Committee on World Food Security

Making a difference in food security and nutrition

Remarks by CFS Chair at the 2022 Global Food 50/50 Report

18 Oct 2022

Friends and Colleagues, Ladies and Gentlemen,

I am delighted to join you today and celebrate the launch of this second Global Food 50/50Report.

Congratulation to the Global Health 50/50 initiative with CGIAR-IFPRI and UN Women, two key longstanding partners of our UN Committee on World Food Security (CFS), for excellent report.  

This report comes at a crucial time for two reasons:

First, the world is witnessing an unprecedented global food security and cost-of-living crisis associated with the interlinked shocks of the COVID-19 pandemic, climate change impacts, and conflicts including the war in Ukraine.  

Despite women and girls standing at the forefront of addressing this crisis, struggling to manage their multiple roles with related burdens, they remain the worst affected, often eating least and last.

Second, we convened the 50th Plenary session of CFS here in Rome. One of its main outcomes was an agreement by members to continue work on draft Guidelines on Gender Equality and the Empowerment of Women and Girls in the Context of Food Security and Nutrition.

This is critical. As you may already know, negotiations on these guidelines did not conclude in July as expected.

This recommitment by members is a welcome development. I am grateful to UN Women for the support and leadership you have provided in this process. We were grateful to receive a CFS 50 message by Ms Sima Sami Iskandar Bahous, Executive Director of UN Women which was delivered in person by our dear Jemimah Njuki. We count on your continued support to finalize the guidelines and promote their use thereafter.
The Global Food 50/50 report is a useful resource. It gives us reliable and rigorous evidence of prevalent gender discrimination in the global food system, where women are acutely underrepresented in the leadership of global organizations working on food security and nutrition.

This is key. The report points to a very specific area of intervention that Members and other stakeholders can target using the CFS Voluntary Guidelines on Gender Equality and Women’s and Girls’ Empowerment in the Context of Food Security and Nutrition once endorsed.

These guidelines will be an instrument to foster greater coherence among gender equality and women’s and girls’ empowerment, and food security and nutrition agendas, and promote mutually reinforcing policy and programmatic interventions.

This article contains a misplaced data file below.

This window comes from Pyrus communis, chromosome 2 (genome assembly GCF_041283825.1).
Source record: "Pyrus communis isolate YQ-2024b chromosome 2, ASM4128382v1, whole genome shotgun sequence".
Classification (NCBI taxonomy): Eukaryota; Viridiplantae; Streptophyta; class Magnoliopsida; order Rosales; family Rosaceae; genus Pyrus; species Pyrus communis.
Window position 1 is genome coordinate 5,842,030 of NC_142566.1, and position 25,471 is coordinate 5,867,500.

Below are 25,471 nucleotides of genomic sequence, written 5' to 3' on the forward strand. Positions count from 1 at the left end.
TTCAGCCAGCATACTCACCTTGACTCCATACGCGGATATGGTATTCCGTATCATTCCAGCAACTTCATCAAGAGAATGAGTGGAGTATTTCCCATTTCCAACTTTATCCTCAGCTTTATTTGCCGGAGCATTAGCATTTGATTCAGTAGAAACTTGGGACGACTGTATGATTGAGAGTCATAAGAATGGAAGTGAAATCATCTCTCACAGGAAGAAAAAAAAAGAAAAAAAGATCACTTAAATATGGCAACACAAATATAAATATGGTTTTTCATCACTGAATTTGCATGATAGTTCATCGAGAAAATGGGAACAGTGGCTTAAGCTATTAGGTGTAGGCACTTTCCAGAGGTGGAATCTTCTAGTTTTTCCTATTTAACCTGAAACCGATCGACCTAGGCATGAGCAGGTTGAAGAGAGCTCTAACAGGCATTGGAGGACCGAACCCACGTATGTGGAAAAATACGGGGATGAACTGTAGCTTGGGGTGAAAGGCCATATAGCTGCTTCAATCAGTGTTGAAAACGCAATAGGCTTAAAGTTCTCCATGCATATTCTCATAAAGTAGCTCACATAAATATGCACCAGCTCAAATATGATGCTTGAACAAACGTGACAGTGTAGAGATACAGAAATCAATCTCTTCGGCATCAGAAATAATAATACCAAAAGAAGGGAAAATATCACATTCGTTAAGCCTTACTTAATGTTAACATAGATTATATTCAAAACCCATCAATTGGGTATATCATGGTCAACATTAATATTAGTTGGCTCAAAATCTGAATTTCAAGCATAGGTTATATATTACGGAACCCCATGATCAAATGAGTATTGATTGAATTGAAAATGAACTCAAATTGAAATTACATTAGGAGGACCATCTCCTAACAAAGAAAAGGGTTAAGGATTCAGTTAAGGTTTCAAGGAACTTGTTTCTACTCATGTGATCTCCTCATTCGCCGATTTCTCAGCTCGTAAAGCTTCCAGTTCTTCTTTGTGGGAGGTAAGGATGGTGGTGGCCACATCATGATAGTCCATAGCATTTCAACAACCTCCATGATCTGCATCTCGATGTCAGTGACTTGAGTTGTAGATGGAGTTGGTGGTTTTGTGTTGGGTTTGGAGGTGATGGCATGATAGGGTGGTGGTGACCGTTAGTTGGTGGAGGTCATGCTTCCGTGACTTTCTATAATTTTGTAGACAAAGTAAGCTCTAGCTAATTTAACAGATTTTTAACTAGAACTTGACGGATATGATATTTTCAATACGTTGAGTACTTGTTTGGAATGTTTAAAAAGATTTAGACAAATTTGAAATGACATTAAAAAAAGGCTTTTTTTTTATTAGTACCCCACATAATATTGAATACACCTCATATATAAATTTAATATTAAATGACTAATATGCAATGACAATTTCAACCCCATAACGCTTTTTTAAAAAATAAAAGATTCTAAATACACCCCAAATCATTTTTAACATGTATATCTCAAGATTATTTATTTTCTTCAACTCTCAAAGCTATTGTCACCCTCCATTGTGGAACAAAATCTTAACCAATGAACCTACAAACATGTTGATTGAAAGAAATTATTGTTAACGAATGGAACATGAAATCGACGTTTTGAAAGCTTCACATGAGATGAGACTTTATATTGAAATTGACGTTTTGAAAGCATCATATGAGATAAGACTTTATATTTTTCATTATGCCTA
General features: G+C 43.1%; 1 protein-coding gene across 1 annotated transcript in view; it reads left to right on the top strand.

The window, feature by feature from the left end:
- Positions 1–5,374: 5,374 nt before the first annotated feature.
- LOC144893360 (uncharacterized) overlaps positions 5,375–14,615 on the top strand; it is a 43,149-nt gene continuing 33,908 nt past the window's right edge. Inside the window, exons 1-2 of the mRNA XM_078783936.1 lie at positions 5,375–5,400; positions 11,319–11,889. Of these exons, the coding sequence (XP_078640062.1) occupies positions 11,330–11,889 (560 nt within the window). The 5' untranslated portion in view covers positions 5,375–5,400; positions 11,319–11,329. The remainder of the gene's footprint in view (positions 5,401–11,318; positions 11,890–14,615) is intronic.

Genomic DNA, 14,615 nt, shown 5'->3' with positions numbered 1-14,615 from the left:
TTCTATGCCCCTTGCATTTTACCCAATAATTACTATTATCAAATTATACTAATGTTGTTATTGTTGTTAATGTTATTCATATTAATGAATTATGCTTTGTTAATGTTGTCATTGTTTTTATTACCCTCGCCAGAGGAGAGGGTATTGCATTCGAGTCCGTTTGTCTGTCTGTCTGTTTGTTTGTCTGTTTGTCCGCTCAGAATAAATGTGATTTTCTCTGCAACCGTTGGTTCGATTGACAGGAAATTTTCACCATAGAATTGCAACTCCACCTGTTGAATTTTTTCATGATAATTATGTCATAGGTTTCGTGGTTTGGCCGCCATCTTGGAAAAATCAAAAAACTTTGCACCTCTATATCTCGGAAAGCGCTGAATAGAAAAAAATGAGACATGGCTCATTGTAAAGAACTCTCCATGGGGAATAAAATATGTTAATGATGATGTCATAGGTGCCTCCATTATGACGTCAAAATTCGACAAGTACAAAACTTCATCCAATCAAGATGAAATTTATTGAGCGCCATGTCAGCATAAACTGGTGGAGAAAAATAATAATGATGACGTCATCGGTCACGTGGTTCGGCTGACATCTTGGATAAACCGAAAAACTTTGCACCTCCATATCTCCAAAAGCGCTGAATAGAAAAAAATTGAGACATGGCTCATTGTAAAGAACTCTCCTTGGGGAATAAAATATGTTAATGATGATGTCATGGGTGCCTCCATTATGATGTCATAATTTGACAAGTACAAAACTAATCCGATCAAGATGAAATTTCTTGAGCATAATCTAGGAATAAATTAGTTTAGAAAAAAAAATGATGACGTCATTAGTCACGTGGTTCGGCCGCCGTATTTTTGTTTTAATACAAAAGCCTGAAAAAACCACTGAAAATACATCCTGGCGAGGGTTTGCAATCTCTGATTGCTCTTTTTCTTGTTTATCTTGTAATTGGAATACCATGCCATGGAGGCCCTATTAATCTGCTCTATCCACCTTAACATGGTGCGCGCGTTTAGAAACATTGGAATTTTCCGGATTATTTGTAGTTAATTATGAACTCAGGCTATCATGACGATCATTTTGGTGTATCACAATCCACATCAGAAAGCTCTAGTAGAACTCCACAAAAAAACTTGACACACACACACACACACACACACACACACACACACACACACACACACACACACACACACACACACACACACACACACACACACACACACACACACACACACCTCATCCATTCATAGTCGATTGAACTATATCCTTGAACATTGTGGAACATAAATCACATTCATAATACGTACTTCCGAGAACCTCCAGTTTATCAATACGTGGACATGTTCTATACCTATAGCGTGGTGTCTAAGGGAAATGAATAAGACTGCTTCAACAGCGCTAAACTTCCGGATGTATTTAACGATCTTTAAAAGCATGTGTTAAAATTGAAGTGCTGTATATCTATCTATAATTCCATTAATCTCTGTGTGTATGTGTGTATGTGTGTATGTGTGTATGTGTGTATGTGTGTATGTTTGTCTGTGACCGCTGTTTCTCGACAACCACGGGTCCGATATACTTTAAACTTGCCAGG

Ladies and gentlemen,

Notwithstanding some progress made over the years, which we must protect and guard jealously, it is regrettable that women are still far from being equally represented in the top positions of global food system organizations as revealed in the 50/50 Report.

As the 50/50 Report outlines, it is urgent that we create just and equitable agriculture and food systems by encouraging women’s leadership in global food system organizations, developing workplace policies that enable women to thrive, and pursuing outcomes that improve the food security and nutrition of women and girls. All these should be done while addressing the root causes of gender inequalities.

Accountability mechanisms, such as the Global Food 50/50 Report, are an important tool to guide us toward reaching this goal. And accountability is one of the key roles of CFS in accordance with its 2009 Reform Document.

With my presence here today, I reiterate CFS’s engagement in promoting policies and practices towards global food system that is firmly accountable for progress toward gender equality.

As many of you might already know, the CFS, which I am honored to chair, serves as the multistakeholder and most inclusive global food governance body of the United Nations, where 137 Members States of the UN are joined by civil society, private sector, research and academia, UN agencies and programs, international financial institutions, foundations, and others, to deliberate upon and drive convergence on global policies to address systemic and structural causes of hunger and malnutrition in support of the efforts led by countries. 

Once again, congratulations on the launch of this report. I wish you all the best in today’s discussions and look forward to continued partnership with you all.

Thank you!